Agriculture Secretary Charles M.
Kuperus announced today that New Jersey's request for
a federal drought disaster designation has been approved,
making farmers who have suffered significant crop losses
eligible for federal financial assistance.
"Farmers in New Jersey have suffered significant
losses to important crops and livestock resulting
from the extended drought," said Governor James
E. McGreevey, who requested the disaster designation. "This
designation will ensure that they can receive needed
assistance to help compensate them for those losses."
"The sustained heat and lack of rain made
this a very hard year for New Jersey farmers," said
Paul Hlubik, state executive director of the U.S.
Department of Agriculture's Farm Service Agency. "Virtually
every sector of the agricultural industry has been
affected. Many New Jersey farmers have suffered losses
of 50 percent or more in various commodities, most
notably corn and soybeans."
"The Farm Service Agency deserves credit for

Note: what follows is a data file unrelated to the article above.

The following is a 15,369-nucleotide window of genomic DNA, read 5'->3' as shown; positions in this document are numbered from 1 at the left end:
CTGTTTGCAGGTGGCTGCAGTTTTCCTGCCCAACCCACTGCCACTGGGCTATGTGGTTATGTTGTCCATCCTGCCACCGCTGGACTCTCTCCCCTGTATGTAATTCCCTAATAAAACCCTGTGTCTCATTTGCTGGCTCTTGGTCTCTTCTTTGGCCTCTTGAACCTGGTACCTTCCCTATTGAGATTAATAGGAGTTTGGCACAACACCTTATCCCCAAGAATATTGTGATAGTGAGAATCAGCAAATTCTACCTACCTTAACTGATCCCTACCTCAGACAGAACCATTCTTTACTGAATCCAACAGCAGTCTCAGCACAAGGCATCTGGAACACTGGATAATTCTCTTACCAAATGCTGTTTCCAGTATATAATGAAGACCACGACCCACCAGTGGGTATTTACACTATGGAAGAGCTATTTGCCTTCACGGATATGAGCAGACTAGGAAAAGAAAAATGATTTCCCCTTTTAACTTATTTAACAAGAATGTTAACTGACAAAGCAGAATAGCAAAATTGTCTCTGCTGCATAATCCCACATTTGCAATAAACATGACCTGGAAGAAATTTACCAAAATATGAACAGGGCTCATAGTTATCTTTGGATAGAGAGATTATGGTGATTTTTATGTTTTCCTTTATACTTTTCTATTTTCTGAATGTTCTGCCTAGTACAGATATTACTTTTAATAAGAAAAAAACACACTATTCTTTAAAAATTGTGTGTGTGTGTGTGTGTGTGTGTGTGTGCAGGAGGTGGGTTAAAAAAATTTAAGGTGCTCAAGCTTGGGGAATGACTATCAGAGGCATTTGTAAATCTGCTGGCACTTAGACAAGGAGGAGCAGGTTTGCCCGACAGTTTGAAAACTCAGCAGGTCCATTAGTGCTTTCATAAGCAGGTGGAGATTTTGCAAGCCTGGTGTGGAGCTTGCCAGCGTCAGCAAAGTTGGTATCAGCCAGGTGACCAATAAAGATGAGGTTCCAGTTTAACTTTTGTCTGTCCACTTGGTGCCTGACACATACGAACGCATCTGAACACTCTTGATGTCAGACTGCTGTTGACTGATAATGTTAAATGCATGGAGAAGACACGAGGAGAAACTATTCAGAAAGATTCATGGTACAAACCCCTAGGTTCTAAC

all its work in coordinating the county-by-county
damage assessment reporting that formed the justification
for the designation," said Secretary Kuperus. "This
designation is essential to providing our farmers
with the help they need to keep their operations
in business and to make sure that, for years to come,
our farms will continue to be productive."
U.S. Secretary of Agriculture Ann M. Veneman announced
the agricultural natural disaster designation today
that applies to 19 primary counties: Atlantic, Bergen,
Burlington, Camden, Cape May, Cumberland, Essex,
Gloucester, Hunterdon, Mercer, Middlesex, Monmouth,
Morris, Ocean, Passaic, Salem, Somerset, Sussex and
The declaration makes farmers in those counties
eligible to apply for low-interest emergency loans
and farm credit programs through the U.S. Department
of Agriculture's Farm Service Agency. Farmers in
counties contiguous to primary counties also are
eligible for this assistance.
Farmers in primary counties also are eligible for
payments through the USDA's Livestock Compensation
Program to help compensate them for the costs of
lost pasture and other sources of feed.
Farmers seeking financial assistance should contact
their local Farm Service Agency office.